After lunch, Heather Allen led a practical exercise, facilitated by Amanda Bucklow, David Richbell and Paul Randolph which encouraged delegates to consider their different roles as mediators and how best they might explain better to the community what it is they do. The roles identified were: Host and Process Guide, Safety Officer and Process Guardian, Empathetic Ear and Comforter, Spin Doctor and Editor, Architect and Negotiation Coach and Tester and Challenger.
The theme of the afternoon was Mediation and the Law.
In his keynote speech, Lord Justice Briggs identified two broad areas where there might be tension between judges and mediators. The first was around issues such as how much use should be made of mediation, the degree of compulsion to mediate, and the extent of encouragement from the judiciary to mediate. He noted that there was no agreement within each group on these issues let alone between the two sides and emphasized that in broad terms the judiciary and the mediation professions had the same objective, to deliver an effective method of dispute resolution. Judges can help mediators by signposting mediation as an alternative form of dispute resolution and by imposing costs sanctions on parties who unreasonably refuse to mediate. Mediators can help judges by educating the judiciary about the mediation process, resolving a dispute partially so that not all issues come before the court and by ensuring mediation agreements are clear and watertight.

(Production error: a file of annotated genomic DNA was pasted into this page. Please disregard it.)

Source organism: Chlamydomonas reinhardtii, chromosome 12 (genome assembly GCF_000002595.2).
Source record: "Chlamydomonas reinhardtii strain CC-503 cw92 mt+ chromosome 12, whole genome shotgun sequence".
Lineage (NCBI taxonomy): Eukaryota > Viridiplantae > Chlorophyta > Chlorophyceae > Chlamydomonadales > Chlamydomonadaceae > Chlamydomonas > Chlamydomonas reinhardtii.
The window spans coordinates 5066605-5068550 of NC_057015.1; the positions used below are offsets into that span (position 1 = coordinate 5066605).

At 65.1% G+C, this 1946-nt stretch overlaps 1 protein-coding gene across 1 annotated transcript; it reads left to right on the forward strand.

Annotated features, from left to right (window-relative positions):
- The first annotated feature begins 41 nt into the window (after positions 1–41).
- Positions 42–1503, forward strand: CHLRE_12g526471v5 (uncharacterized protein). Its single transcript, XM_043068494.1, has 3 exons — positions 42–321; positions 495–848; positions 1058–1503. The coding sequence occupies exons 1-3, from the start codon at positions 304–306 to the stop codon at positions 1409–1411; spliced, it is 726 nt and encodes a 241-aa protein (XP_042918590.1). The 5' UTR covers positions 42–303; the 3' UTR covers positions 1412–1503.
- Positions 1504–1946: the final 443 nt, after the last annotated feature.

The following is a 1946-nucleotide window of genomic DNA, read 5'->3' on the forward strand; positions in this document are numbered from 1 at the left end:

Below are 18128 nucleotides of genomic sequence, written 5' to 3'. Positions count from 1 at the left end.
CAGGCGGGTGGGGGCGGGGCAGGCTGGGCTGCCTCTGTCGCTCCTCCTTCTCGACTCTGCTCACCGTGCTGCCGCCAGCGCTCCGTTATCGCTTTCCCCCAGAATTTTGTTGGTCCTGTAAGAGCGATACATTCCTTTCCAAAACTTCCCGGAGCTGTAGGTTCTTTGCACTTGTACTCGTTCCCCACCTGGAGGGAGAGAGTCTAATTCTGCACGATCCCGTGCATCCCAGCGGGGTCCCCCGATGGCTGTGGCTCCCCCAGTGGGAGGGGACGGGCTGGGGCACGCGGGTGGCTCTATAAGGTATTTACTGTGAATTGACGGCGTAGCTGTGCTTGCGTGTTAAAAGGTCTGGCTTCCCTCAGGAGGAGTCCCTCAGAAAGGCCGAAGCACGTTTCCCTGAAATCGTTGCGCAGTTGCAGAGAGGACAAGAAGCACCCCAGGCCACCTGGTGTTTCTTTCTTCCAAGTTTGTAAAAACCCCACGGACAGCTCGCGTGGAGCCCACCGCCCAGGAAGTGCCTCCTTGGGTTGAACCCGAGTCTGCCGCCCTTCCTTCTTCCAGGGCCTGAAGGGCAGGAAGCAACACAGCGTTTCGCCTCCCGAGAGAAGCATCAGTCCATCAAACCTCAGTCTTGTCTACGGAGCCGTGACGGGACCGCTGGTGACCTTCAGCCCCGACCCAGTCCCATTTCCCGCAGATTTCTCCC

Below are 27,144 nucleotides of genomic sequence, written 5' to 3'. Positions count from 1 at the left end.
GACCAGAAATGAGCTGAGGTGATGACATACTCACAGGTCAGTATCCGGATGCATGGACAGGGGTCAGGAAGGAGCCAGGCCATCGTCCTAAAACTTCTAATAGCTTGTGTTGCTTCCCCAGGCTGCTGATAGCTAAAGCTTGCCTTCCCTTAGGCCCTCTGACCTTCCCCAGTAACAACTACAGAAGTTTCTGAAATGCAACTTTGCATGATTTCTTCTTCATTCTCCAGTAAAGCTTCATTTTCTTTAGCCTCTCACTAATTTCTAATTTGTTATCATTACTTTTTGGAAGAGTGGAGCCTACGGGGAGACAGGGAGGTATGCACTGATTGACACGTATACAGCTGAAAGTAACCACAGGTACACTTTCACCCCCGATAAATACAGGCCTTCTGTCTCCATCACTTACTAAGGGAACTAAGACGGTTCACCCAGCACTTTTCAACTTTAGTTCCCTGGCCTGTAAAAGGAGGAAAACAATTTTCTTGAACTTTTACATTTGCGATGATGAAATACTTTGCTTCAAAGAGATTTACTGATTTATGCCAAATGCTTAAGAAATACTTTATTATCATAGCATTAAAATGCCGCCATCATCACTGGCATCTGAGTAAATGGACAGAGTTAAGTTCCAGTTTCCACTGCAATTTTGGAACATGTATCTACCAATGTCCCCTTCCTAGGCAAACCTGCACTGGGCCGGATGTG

The other area of tension was on the vexed question of to what extent a court should enquire into what took place during mediation. Given that mediation is intended to and does alter or create legal rights between the parties, he said, it was inevitable that the courts would be called upon to interpret those rights where there was a subsequent dispute, subject to the established rules of confidentiality and without prejudice privilege. A recent case had highlighted the extent to which the court could inquire into what took place in a mediation where the parties both consented. Mediators were naturally reluctant to appear as witnesses through fear of disturbing the inviolability of the process, having their practices exposed to cross-examination, and losing the appearance of impartiality. He encouraged a discussion between the judiciary and the mediation profession to address these issues.
In the ensuing panel debate chaired by Bill Wood QC with Tony Allen, John Moore and Mark Mattison it was noted that there were different thresholds for court examination of mediations permitted under EU law governing cross-border disputes and purely national disputes. The call for dialogue between judges and mediators was reinforced. As a user of mediation an insurer noted that it was not always apparent how the mediation process worked and that users often want an evaluative approach, especially in private sessions.
Andy Rogers introduced the CEDR/CMC annual survey results which can be accessed here.
The afternoon concluded with an update by the CMC’s Chief Executive, Jon Siddall, about the Council’s progress on incorporation, applying for charitable status and the introduction of a mediator registration scheme.
In closing the conference Sir Alan Ward thanked the delegates and speakers again and the conference organizers, especially David Richbell and the Registrar, Tracey Stewart, for all their hard work in making the event such an interesting and successful one.
Civil Mediation Council
May 27, 2014